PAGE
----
As I finish the chapter on children's clothing, I'm sorting through my images and videos about adult fashions. Here's one you'll enjoy, from an early Soul Train episode. Notice the range of gender expression, on both men and women. A thought: did African American men have more or less leeway in this realm than white guys? My first impression is more, but also that I may be dazzled by the flashiness.
From the Perryville, Arkansas school dress code, 1972:
After checking in some stores and talking with parents concerning the girls' dress, we have decided to relax the code. We will allow jeans that are made for girls to be worn, providing:
If the jeans open in front, a tunic or square-tailed blouse must be worn to conceal the opening. If the jeans open on the side, then an ordinary blouse may be worn.
Oh, the horror of girls in fly-front jeans! (Sears, Fall 1972
I came across some interesting thoughts on unisex fashion in "Looking Good", published in 1976. The author, Clara Pierre, was writing from the perspective of an industry insider observing what she expected to be permanent changes in fashion. In chapter 10 "From bralessness to unisex", she explains the connection between sexual liberation and unisex clothing as a process of increasing comfort various aspects of sexual identity and expression:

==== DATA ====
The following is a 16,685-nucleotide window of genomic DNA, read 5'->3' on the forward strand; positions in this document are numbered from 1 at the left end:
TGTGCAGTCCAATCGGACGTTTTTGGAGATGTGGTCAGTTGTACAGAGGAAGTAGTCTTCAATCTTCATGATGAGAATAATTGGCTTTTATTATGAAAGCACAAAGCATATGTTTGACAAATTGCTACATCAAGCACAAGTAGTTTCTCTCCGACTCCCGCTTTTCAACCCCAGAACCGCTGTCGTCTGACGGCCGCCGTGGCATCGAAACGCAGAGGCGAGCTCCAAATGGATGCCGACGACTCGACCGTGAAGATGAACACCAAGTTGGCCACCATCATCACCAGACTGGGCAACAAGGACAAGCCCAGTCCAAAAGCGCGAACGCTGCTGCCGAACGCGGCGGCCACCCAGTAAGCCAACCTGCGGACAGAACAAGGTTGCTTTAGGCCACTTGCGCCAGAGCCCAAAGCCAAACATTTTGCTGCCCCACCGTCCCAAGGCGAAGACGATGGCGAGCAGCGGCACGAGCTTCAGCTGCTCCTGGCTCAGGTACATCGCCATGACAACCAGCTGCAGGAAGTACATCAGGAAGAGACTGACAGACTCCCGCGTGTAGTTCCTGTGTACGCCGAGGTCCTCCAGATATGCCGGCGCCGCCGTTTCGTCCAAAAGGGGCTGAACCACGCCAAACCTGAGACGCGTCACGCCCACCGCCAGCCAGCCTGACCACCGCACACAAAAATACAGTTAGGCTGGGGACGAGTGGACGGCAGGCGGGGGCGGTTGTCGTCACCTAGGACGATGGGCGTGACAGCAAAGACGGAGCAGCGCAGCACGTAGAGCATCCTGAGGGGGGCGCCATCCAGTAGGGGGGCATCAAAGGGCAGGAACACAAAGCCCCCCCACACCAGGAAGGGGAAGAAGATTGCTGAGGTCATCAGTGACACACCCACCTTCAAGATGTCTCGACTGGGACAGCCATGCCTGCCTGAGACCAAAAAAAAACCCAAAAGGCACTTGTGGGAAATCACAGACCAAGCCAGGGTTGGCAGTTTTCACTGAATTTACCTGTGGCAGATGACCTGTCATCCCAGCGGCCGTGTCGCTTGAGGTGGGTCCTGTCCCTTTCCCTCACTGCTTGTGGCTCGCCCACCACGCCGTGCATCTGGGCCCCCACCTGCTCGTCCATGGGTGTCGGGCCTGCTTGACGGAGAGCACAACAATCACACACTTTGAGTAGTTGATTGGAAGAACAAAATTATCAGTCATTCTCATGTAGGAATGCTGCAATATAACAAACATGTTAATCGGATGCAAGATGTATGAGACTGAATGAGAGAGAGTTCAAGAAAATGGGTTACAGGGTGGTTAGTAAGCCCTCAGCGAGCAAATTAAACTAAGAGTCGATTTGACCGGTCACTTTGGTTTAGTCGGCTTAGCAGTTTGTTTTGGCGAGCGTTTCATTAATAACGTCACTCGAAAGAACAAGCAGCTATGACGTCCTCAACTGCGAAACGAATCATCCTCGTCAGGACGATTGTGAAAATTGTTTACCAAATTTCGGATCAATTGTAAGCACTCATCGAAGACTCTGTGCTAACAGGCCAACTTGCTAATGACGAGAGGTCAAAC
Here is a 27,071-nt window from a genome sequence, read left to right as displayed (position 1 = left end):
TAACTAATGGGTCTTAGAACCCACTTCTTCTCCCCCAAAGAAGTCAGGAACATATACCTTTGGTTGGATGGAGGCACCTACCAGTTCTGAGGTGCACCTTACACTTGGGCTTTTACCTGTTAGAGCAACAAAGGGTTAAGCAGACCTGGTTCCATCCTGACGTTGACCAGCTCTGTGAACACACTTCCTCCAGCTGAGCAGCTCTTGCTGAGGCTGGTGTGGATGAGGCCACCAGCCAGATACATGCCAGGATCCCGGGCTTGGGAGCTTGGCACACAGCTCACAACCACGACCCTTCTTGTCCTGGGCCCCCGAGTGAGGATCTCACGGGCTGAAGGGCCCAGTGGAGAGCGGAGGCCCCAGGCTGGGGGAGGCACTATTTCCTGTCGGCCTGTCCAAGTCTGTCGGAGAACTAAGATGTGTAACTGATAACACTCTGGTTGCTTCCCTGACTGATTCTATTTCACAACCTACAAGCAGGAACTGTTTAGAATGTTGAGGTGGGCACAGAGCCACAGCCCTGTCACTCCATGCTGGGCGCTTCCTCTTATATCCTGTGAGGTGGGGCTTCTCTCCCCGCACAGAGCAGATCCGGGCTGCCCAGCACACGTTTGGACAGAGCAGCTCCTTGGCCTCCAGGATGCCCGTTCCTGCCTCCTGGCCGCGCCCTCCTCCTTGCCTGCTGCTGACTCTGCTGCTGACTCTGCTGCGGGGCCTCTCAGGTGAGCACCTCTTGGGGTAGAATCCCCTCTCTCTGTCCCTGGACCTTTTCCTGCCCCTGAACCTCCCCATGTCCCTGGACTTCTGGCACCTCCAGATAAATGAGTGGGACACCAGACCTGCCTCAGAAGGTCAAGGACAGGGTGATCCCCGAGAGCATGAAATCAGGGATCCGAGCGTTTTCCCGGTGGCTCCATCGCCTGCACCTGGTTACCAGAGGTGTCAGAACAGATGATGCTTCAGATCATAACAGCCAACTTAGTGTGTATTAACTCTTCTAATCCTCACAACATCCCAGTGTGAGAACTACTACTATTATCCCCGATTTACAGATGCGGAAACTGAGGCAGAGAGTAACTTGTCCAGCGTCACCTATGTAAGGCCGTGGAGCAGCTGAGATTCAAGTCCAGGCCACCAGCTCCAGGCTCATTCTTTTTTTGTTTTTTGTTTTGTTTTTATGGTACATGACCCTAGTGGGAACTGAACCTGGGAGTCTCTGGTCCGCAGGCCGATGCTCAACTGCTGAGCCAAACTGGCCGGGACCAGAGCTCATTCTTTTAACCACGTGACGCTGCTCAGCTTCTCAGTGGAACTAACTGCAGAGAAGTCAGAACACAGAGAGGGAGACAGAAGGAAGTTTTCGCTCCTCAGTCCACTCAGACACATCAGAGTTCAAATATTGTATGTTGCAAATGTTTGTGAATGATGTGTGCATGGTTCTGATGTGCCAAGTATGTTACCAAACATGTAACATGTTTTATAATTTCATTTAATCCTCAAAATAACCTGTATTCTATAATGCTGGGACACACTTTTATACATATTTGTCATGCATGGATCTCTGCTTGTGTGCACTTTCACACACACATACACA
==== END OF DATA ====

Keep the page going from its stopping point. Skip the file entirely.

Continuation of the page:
"for whatever reason, we began to feel more comfortable first with sex pure and simple, then with homosexuality and now with androgyny"
That was then and this is now, as they say. Clearly, some people thought that the culture wars over sex was over, even as it was just beginning. So, I wonder: what happened?
Our of curiosity, I just checked to see what the Berg Encyclopedia of World Dress and Fashion had to say about unisex clothing in the 1970s. The index pointed me to an article about Rudi Gernreich and this:
Attempts to develop unisex clothing in the 1970s had about as much success as the bloomer did in the 1850s. Even though women had adopted pants, they did not want to dress the same as men. Sexual distinctions remained even when a woman borrowed her husband’s shirt. It was not supposed to look the same on the woman. So it seems that the tradition of distinguishing the sexes through their clothing remains intact today.
Does this remind anyone else of the description of Earth in Douglas Adams' classic Hitchhiker's Guide to the Galaxy -- "mostly harmless"? What about the resistance to women in pants? When I moved to DC in 1976, there were still restaurants where a pant-suited woman was unwelcome. (No matter how expensive the suit!) And yes, we still distinguish between the sexes through clothing, but not the same way we did in 1850 or 1950 or 1980.Now I am even more eager to get this next project underway!